"Dreading going out into the heat I started to line up all the trays on my front porch using the peanuts, marshmallows, liquorice nibs, apples and strawberries. I started to walk them all over, putting them out nicely, planning to close the gate and call them all back home [from their outing in the pastures] once the trays were lined up. FOILED!! When I looked up, I FREAKED as I saw her ROYAL self [Mama Soda]coming out of the shed. YIKESSSSSSSSSSSSSSSS WHERE'S THE KIDS!!!!!!!!!!!!!!!!!
With no choice I had to open the gates and let who ever was there in before Soda ate everything!!!
And who is missing?????????????????????? I called and called and then I had to go out looking. Sweat pouring down my face into my eyes, I ran up the street, over to Mario's, around the acreage, asking the deer eating apples at the school if they had seen a little black pig. Forty-five minutes, and back to the paddock, and there is ROB ROY doing the "Scotch dilly dally" and heading for a swim. Back to the house for more nibs and strawberries to lure him back in.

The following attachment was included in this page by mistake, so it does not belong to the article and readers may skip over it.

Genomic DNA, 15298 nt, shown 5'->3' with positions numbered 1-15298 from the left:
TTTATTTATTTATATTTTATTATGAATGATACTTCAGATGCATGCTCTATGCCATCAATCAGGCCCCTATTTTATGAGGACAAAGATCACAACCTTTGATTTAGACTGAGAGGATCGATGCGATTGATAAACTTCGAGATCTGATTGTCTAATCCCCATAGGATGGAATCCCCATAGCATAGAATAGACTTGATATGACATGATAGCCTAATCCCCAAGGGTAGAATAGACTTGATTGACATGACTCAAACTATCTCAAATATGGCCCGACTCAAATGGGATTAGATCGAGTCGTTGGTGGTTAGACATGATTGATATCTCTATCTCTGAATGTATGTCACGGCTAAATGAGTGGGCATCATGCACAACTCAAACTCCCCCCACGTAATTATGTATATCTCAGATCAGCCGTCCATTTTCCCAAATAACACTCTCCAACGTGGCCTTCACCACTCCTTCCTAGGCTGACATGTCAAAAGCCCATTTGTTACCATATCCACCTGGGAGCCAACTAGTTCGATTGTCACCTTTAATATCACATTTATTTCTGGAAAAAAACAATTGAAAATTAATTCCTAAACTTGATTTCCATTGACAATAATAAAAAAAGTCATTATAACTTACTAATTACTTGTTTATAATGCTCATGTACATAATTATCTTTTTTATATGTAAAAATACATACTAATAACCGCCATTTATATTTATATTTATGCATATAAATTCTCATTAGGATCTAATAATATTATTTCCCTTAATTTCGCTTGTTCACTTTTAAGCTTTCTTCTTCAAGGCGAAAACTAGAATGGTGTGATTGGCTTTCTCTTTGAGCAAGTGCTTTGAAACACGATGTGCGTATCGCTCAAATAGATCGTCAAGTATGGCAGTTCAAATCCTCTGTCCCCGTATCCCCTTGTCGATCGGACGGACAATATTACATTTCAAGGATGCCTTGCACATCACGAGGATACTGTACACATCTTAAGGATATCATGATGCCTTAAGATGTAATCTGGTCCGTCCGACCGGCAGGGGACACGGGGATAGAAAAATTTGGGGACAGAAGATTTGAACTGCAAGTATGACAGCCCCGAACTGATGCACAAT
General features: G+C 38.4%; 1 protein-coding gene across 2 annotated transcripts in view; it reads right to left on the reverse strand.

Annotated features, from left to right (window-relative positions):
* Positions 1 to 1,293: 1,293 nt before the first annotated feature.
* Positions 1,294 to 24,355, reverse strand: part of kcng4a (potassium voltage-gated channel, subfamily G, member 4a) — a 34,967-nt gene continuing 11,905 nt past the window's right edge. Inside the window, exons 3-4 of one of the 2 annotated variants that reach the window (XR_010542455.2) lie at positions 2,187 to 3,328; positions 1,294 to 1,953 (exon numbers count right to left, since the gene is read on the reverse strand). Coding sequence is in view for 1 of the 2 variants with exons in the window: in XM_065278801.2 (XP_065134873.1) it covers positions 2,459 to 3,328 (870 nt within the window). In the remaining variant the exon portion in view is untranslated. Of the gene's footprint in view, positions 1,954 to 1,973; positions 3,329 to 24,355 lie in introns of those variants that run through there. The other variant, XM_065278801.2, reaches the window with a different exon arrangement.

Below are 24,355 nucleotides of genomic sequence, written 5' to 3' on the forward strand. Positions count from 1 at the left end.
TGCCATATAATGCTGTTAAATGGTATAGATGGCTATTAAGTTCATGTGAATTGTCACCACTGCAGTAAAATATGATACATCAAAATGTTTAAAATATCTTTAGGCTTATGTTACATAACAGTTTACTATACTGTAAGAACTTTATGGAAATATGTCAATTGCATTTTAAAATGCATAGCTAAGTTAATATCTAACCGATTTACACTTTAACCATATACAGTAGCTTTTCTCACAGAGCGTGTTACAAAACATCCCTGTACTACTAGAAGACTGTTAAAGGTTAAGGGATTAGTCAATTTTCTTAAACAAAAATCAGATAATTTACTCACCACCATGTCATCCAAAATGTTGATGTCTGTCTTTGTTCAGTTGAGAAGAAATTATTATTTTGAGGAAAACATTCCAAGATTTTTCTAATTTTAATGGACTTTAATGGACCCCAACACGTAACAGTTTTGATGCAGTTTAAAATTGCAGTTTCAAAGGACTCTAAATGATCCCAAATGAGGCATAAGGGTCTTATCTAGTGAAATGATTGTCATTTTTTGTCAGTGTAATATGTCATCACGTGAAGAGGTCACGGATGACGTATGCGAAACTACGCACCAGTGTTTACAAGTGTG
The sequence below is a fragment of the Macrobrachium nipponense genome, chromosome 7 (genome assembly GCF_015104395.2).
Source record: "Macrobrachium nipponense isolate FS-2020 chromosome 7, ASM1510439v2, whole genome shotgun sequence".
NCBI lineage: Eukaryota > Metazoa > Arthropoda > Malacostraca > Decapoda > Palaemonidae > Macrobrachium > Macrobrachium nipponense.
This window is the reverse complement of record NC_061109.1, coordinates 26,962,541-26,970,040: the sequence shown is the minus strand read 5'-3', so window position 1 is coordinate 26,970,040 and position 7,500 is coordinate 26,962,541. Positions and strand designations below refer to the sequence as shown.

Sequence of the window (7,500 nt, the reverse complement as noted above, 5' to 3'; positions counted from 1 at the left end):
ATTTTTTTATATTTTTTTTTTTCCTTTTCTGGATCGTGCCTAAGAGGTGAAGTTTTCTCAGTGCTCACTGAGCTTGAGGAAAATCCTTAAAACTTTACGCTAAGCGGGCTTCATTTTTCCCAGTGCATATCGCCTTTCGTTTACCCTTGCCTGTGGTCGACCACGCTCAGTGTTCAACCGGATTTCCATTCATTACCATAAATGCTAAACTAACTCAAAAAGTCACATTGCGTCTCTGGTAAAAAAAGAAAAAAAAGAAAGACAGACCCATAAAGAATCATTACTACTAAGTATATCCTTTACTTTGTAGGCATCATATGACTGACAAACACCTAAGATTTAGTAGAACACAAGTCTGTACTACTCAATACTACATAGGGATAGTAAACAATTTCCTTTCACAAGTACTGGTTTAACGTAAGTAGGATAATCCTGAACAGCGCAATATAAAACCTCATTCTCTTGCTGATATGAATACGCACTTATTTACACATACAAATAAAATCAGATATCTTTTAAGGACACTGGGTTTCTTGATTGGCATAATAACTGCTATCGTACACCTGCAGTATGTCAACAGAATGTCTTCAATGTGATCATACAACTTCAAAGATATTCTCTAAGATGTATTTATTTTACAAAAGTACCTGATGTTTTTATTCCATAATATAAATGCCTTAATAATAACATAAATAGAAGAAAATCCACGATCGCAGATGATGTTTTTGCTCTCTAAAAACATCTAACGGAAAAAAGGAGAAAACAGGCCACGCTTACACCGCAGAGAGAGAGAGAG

Next Birthday celebration CANCELLED. LOL"
Oh piggies......you cause the Piggy Lady such grief! But I'm sure there will be a birthday celebration next year too - don't you believe her when she says it is cancelled!
Here's some pictures of them enjoying their feast. Note that they are all BALDY PIGGIES now - they have shed their thick black bristles in favour of going NEKID in the heat. It will grow back next winter though, and hair or not, they are still handsome piggies! Thanks, Janice, for loving them.
Num, num, num, num, num....T R E A T S!
Tuesday, July 28, 2009
The potbellied piggies that I fostered from birth to 20 months are two years old today! From wee little critters that fit into my hand to full grown youngsters running around the sanctuary, I have watched them develop their own unique personalities; the social butterflies, the timid, the funny, the bossy, they are all sentient beings with thoughts and feelings and relationships. Just as they once awakened Mama Soda demanding to be fed, they now awaken the Piggy Lady at Hearts on Noses with a cacophony of sound; they know when it is breakfast time.